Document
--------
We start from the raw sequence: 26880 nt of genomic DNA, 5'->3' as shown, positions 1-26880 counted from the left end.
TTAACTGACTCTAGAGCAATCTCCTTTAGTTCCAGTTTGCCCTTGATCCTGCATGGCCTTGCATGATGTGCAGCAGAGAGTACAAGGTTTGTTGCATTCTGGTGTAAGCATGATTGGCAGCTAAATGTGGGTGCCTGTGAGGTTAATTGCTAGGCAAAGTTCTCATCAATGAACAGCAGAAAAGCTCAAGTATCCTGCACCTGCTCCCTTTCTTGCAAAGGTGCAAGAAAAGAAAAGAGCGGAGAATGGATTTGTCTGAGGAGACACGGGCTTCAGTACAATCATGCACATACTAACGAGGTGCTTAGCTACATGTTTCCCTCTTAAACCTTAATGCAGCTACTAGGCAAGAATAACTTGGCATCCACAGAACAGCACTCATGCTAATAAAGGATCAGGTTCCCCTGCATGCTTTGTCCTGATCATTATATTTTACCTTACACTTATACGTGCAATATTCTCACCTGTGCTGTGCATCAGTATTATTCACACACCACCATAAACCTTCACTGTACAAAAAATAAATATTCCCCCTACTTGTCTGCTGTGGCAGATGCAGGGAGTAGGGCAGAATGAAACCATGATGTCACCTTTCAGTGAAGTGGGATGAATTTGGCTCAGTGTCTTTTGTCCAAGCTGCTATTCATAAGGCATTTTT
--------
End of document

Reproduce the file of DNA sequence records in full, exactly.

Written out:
We start from the raw sequence: 26880 nt of genomic DNA, 5'->3' as shown, positions 1-26880 counted from the left end.
TTAACTGACTCTAGAGCAATCTCCTTTAGTTCCAGTTTGCCCTTGATCCTGCATGGCCTTGCATGATGTGCAGCAGAGAGTACAAGGTTTGTTGCATTCTGGTGTAAGCATGATTGGCAGCTAAATGTGGGTGCCTGTGAGGTTAATTGCTAGGCAAAGTTCTCATCAATGAACAGCAGAAAAGCTCAAGTATCCTGCACCTGCTCCCTTTCTTGCAAAGGTGCAAGAAAAGAAAAGAGCGGAGAATGGATTTGTCTGAGGAGACACGGGCTTCAGTACAATCATGCACATACTAACGAGGTGCTTAGCTACATGTTTCCCTCTTAAACCTTAATGCAGCTACTAGGCAAGAATAACTTGGCATCCACAGAACAGCACTCATGCTAATAAAGGATCAGGTTCCCCTGCATGCTTTGTCCTGATCATTATATTTTACCTTACACTTATACGTGCAATATTCTCACCTGTGCTGTGCATCAGTATTATTCACACACCACCATAAACCTTCACTGTACAAAAAATAAATATTCCCCCTACTTGTCTGCTGTGGCAGATGCAGGGAGTAGGGCAGAATGAAACCATGATGTCACCTTTCAGTGAAGTGGGATGAATTTGGCTCAGTGTCTTTTGTCCAAGCTGCTATTCATAAGGCATTTTT